It was much more successful than the attempt at achieving the same thing in nearby Vietnam, with the added benefit of no Americans dying and no pesky television cameras to document it. Today, descendants of those killed have trouble being accepted into Indonesian society or attaining employment for the Indonesian government. Some of the far-right paramilitary organizations that assisted in the killing still exist. Many of those who participated in the killing are known and still celebrated and feared by many in Indonesian society.
This would have been enough for a good book, and one can read many books detailing the mass slaughter of leftists by Americans during the Cold War. However, Bevins takes it a step further by then showing how the US foreign policy establishment learns from this experience in order to implement it in other countries. Bevins takes us to Brazil and Chile to show how similar methods were employed to violently suppress leftist dissent. Even showing us how the transfer of US State Department personnel led to the implementation of the Jakarta Method in both South American countries.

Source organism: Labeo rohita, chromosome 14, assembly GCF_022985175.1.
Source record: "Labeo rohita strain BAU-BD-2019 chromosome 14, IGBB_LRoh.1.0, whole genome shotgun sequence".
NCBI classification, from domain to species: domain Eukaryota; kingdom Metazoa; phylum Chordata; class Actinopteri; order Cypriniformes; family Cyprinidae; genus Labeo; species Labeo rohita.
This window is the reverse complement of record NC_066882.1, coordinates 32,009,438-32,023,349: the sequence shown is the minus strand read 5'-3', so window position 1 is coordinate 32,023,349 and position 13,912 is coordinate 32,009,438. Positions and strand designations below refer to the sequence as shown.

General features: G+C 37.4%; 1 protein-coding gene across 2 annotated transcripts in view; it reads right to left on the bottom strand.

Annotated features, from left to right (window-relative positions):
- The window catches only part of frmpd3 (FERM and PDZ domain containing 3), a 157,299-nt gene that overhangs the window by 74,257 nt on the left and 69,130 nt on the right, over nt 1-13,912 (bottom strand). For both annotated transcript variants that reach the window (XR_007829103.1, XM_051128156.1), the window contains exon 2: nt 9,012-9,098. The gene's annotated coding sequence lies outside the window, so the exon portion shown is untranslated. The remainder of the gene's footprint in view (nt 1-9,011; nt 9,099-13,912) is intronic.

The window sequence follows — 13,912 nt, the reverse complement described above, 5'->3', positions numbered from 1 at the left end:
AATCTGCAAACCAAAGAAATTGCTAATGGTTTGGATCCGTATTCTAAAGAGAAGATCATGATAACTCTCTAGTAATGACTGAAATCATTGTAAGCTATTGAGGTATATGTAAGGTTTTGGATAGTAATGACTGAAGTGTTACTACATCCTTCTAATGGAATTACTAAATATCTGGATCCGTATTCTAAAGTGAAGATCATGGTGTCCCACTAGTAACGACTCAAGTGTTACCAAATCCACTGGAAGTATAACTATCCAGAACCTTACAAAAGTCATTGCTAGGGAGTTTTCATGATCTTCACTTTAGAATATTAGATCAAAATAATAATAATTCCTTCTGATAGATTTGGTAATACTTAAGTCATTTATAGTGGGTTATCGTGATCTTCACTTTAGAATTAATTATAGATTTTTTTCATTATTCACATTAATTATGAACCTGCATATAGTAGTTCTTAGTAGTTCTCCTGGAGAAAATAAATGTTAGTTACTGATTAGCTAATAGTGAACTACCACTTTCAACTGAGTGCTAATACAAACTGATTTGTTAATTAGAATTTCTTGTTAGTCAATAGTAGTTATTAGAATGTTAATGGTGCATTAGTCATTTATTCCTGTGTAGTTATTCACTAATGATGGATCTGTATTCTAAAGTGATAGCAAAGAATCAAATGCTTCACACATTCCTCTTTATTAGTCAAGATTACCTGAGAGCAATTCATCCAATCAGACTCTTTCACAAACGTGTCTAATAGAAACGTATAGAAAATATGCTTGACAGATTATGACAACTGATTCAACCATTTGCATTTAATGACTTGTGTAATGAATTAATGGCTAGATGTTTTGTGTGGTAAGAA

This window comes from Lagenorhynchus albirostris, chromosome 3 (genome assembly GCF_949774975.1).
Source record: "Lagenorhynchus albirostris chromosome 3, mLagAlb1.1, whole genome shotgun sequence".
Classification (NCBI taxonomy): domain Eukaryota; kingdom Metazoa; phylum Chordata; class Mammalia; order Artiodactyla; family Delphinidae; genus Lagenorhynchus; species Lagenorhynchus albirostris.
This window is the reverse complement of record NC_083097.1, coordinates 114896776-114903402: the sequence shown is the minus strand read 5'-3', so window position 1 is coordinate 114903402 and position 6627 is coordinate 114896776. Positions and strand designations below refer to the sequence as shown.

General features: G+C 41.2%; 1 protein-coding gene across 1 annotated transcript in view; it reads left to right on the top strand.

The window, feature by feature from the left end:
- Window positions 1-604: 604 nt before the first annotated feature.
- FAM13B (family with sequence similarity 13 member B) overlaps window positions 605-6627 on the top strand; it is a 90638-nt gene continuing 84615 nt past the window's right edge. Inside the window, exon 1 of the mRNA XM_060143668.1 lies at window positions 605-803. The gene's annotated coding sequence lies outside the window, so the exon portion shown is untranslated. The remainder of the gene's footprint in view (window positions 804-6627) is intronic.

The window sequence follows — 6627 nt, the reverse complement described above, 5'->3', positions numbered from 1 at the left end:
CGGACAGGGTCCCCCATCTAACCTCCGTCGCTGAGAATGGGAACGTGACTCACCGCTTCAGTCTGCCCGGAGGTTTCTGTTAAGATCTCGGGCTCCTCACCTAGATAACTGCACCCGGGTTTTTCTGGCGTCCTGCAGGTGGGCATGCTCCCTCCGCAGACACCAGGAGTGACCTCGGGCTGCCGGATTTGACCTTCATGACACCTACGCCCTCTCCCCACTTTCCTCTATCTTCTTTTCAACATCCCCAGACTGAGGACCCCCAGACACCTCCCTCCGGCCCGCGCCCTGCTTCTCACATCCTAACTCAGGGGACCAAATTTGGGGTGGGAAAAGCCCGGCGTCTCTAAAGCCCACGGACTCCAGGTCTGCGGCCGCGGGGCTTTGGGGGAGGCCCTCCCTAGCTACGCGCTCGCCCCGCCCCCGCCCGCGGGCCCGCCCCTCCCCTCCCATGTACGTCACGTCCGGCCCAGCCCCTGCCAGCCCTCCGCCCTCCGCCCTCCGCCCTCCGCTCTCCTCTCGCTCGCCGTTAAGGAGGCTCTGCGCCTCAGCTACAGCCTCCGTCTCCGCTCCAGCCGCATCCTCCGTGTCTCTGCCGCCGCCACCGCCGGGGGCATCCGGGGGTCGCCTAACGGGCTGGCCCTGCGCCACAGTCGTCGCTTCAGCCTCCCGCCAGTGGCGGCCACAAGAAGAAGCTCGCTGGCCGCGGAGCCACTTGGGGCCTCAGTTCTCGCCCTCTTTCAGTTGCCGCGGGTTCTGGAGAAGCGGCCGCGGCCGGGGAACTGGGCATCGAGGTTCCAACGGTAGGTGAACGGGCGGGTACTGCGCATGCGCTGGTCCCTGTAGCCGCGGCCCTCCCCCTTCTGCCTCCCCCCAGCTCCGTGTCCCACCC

The implementers of the method did not shy away from its origins, with the Brazilians referring to their program of Communist eradication as Operação Jacarta (Operation Jakarta), and anti-Communist forces in Chile marking graffiti that read „Jakarta se acerca“ (Jakarta is Coming).
The Jakarta Method was a learned method of empire, and as such it was deployed across the Global South by those wishing to suppress sovereign civil rights movements by any means necessary.